|Author||Charles River Editors|
|Publisher||CreateSpace Independent Publishing Platform|
|Publication Date||November 11, 2014|
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*Explains Justinian's foreign policy, domestic policy, the building of the Hagia Sophia, and more
*Includes a bibliography for further reading
The zenith of the Byzantine Empire was reached in the middle of the 6th century during the reign of the Emperor Justinian (527-565). The internal stabilization of the Byzantine state was completed, and Justinian then embarked on a wide range of external re-conquests. Justinian's prime directive was to restore the Roman Empire to its former glory in the west. He sought to strengthen the immutable law that Byzantium, the successor of Rome, maintained not only in the east but also the west, and by doing so, he hoped to revive the unity of the Roman world. In addition to attempting to conquer Italy and restore all the old dominions of the Roman Empire, Justinian also had to quell inner unrest by fighting barbarian usurpers, securing the borders, re-establishing religious orthodoxy, reorganizing the law, and reviving prosperity.
Accounts describe him as a stocky and ugly man, but he was deeply conscious of the prerogatives and duties of his position as a person exalted and close to God, and he was self-controlled in his personal life. From an administrative standpoint, he was an adroit diplomat and organizer who was gifted when it came to choosing collaborators and streamlining the administration of his empire. He was also married to Theodora, a woman of extraordinary beauty, courage, and intellect.
Justinian was profoundly religious, which ensured that he spent considerable time attempting to reestablish orthodoxy and guide the church into the future. Justinian even ensured religious uniformity as this was the same as domestic law. There was no real separation between the legal order and canon law.
At the same time, however, Justinian was a short-sighted emperor who was unable to come to grips with the fact that it was impossible to solve religious conflicts through wavering political compromises. He was also unable to stem the decline in the Byzantine economy and unwilling to form long-term plans for the future that would secure the northern and eastern borders of the empire against the Persians and Slavs. Naturally, since he remained so focused on the present, Justinian also engaged in grandiose propaganda schemes to promote his own glory, such as easy conquests, trading in luxury goods with far-away countries (including China, India, and Abyssinia), a well-planned publicity campaign carried out by his court historian Procopius and his court poet Paul the Silentiary, and a grandiose building campaign in the capital of Constantinople, which included the Hagia Sophia.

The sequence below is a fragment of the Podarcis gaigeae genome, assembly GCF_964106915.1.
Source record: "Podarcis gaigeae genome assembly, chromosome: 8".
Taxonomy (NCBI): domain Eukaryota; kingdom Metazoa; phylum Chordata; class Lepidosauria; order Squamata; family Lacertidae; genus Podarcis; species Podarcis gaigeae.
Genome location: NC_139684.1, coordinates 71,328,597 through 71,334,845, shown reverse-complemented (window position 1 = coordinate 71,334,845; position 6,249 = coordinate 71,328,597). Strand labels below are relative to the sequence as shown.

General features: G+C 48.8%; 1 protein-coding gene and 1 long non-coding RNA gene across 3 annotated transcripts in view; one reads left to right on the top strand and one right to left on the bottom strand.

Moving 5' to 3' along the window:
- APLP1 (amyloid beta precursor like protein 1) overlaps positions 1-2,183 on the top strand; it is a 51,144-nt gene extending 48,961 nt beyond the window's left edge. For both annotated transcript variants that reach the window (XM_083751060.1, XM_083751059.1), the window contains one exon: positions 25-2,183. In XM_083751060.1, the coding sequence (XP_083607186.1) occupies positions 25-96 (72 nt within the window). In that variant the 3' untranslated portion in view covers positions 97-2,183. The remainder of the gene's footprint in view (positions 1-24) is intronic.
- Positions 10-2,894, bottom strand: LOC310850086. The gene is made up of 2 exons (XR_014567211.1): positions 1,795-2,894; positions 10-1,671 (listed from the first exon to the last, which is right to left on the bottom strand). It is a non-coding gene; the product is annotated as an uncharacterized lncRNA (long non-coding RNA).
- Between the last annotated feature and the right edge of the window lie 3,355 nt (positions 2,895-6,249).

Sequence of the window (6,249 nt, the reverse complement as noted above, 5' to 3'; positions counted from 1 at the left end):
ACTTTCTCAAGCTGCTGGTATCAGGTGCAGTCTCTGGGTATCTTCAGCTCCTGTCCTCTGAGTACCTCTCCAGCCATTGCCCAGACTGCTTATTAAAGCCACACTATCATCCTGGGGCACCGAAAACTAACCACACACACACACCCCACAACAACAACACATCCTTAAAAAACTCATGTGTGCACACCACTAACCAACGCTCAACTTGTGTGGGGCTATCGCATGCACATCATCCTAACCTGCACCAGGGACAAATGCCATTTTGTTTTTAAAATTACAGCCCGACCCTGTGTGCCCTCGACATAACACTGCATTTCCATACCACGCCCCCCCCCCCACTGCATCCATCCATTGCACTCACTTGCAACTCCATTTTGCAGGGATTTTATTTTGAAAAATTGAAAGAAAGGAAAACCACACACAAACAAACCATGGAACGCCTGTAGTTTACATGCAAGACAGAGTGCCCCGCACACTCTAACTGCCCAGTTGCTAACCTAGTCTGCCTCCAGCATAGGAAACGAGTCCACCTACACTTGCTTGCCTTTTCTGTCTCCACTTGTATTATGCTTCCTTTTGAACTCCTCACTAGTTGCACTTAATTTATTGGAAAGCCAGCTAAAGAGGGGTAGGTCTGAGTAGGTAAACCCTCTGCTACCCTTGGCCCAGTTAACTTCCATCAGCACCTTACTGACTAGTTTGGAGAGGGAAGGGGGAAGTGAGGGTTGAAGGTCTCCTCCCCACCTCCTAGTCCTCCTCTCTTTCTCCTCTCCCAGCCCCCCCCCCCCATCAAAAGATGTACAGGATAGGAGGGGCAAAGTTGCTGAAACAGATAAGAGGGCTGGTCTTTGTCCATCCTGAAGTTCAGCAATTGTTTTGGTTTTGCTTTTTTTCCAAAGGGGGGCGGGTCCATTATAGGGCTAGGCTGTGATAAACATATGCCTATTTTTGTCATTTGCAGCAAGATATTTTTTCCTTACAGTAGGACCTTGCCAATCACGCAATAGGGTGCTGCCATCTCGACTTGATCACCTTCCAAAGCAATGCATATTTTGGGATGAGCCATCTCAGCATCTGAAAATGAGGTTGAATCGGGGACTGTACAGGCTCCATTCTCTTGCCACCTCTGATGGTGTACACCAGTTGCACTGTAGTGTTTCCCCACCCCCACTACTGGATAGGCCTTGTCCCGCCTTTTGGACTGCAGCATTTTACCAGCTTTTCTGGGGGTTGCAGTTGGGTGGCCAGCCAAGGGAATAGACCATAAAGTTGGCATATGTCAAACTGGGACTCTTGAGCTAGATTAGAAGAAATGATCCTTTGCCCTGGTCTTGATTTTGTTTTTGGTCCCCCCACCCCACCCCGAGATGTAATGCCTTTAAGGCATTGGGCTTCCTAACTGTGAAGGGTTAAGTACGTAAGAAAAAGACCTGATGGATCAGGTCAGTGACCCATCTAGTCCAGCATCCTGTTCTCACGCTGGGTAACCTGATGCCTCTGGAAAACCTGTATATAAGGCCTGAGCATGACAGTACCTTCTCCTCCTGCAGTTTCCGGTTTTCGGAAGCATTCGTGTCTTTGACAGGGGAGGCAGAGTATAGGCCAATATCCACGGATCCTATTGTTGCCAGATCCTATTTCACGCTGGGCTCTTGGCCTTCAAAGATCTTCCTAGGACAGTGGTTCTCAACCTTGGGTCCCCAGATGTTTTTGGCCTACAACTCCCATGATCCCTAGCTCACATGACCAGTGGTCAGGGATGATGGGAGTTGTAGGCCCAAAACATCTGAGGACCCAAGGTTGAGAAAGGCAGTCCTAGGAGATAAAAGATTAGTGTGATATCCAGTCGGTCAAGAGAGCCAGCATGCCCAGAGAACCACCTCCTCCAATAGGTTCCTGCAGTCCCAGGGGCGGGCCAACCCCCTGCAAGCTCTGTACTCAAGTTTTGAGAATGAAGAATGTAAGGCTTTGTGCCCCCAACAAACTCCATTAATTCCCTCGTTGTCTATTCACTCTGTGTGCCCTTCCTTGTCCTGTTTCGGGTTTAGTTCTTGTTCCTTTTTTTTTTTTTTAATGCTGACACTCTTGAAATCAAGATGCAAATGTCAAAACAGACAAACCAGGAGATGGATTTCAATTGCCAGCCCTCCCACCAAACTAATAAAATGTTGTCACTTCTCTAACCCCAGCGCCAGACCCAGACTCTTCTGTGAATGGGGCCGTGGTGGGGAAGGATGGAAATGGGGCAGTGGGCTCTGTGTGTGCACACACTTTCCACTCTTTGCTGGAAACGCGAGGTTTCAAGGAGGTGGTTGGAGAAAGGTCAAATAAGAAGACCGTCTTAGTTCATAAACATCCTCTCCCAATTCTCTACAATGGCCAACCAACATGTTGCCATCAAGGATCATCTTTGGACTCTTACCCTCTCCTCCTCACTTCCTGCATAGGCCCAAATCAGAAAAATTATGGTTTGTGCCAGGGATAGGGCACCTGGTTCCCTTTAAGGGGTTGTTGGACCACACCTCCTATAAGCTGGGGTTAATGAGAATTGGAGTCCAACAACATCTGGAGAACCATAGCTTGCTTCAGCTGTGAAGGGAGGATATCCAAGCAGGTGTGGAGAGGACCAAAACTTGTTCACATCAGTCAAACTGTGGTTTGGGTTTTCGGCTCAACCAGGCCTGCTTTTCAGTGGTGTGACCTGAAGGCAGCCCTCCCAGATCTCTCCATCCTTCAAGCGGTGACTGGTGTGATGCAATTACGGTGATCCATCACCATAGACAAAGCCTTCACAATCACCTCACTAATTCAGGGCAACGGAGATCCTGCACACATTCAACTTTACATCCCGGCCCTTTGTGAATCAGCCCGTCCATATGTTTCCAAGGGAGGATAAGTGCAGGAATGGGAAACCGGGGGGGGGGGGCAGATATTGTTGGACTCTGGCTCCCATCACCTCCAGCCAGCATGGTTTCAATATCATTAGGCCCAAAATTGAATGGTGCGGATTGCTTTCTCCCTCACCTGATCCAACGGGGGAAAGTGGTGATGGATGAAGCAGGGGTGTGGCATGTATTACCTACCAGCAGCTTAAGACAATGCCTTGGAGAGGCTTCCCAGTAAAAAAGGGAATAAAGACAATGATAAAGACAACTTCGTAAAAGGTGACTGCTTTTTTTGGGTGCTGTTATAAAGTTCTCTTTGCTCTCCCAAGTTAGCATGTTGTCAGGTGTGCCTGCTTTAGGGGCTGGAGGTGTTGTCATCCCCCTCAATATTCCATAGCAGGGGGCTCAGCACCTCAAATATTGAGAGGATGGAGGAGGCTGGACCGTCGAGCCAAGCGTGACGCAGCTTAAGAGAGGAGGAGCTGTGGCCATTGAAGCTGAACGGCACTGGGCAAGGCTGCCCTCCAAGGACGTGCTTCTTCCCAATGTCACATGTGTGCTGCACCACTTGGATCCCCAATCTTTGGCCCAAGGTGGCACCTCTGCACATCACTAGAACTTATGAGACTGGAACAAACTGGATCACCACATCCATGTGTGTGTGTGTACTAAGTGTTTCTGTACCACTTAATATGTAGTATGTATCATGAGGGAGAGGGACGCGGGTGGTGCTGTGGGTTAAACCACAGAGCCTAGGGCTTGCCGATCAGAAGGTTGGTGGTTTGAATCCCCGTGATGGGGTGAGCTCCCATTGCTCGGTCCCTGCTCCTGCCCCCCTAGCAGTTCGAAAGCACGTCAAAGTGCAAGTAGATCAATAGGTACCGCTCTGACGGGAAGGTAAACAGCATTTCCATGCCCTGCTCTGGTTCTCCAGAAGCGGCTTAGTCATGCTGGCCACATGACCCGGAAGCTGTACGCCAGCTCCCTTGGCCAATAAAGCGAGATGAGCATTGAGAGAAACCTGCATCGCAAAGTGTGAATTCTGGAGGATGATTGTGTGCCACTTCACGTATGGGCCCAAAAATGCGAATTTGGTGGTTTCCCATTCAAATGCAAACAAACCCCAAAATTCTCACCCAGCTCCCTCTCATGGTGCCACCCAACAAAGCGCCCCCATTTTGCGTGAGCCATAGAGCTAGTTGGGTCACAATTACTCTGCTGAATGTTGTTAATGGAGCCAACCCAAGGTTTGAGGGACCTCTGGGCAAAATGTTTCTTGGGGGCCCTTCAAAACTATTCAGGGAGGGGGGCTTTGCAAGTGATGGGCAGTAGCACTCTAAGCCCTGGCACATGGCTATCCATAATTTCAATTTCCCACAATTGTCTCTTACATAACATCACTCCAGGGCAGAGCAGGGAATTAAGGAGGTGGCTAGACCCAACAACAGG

Ironically, Justinian’s foreign policy is what he is best remembered for, despite the fact it was ultimately unsuccessful. Though he inevitably fell short of at least some of his aims, Justinian did make the Byzantine Empire a more efficient empire in many ways. The Nika revolt in 532 that precipitated the building of Hagia Sophia and the undertaking of Justinian's building campaign was the last major populist insurrection against autocratic rule, and the Marcellinus Conspiracy in 556 was the last of the aristocratic uprisings in the Empire. Justinian succeeded in setting up a nearly bribe-proof civil service, his bureaucrats created a well-disciplined army, and he also succeeded in giving the empire a uniform code of law. That code of law, the corpus juris civilis, or "body of civil law," remains the foundation of the legal system in many modern European countries.
Justinian the Great chronicles the life and legacy of the Byzantine Empire’s most important leader. Along with pictures depicting important people, places, and events, you will learn about Justinian like never before, in no time at all.
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